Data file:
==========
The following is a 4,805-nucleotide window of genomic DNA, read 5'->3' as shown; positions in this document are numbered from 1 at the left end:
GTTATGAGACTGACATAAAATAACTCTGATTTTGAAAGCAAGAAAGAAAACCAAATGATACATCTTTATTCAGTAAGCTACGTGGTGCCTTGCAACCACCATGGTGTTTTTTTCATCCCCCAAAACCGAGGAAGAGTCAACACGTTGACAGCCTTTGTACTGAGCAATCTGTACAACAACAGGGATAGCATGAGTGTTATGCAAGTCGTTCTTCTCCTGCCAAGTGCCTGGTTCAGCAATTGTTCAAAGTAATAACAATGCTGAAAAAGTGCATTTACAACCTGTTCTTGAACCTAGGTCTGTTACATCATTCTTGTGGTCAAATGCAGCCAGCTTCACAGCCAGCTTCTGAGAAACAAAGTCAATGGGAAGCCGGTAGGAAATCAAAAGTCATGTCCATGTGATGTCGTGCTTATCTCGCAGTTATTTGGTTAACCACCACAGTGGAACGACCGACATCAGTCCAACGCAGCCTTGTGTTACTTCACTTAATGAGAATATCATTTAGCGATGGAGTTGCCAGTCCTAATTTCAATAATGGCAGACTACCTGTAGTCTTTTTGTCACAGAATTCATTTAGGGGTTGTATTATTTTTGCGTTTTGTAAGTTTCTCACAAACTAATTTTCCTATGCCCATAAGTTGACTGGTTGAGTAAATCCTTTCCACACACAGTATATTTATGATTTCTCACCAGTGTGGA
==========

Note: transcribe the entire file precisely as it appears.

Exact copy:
The following is a 4,805-nucleotide window of genomic DNA, read 5'->3' as shown; positions in this document are numbered from 1 at the left end:
GTTATGAGACTGACATAAAATAACTCTGATTTTGAAAGCAAGAAAGAAAACCAAATGATACATCTTTATTCAGTAAGCTACGTGGTGCCTTGCAACCACCATGGTGTTTTTTTCATCCCCCAAAACCGAGGAAGAGTCAACACGTTGACAGCCTTTGTACTGAGCAATCTGTACAACAACAGGGATAGCATGAGTGTTATGCAAGTCGTTCTTCTCCTGCCAAGTGCCTGGTTCAGCAATTGTTCAAAGTAATAACAATGCTGAAAAAGTGCATTTACAACCTGTTCTTGAACCTAGGTCTGTTACATCATTCTTGTGGTCAAATGCAGCCAGCTTCACAGCCAGCTTCTGAGAAACAAAGTCAATGGGAAGCCGGTAGGAAATCAAAAGTCATGTCCATGTGATGTCGTGCTTATCTCGCAGTTATTTGGTTAACCACCACAGTGGAACGACCGACATCAGTCCAACGCAGCCTTGTGTTACTTCACTTAATGAGAATATCATTTAGCGATGGAGTTGCCAGTCCTAATTTCAATAATGGCAGACTACCTGTAGTCTTTTTGTCACAGAATTCATTTAGGGGTTGTATTATTTTTGCGTTTTGTAAGTTTCTCACAAACTAATTTTCCTATGCCCATAAGTTGACTGGTTGAGTAAATCCTTTCCACACACAGTATATTTATGATTTCTCACCAGTGTGGA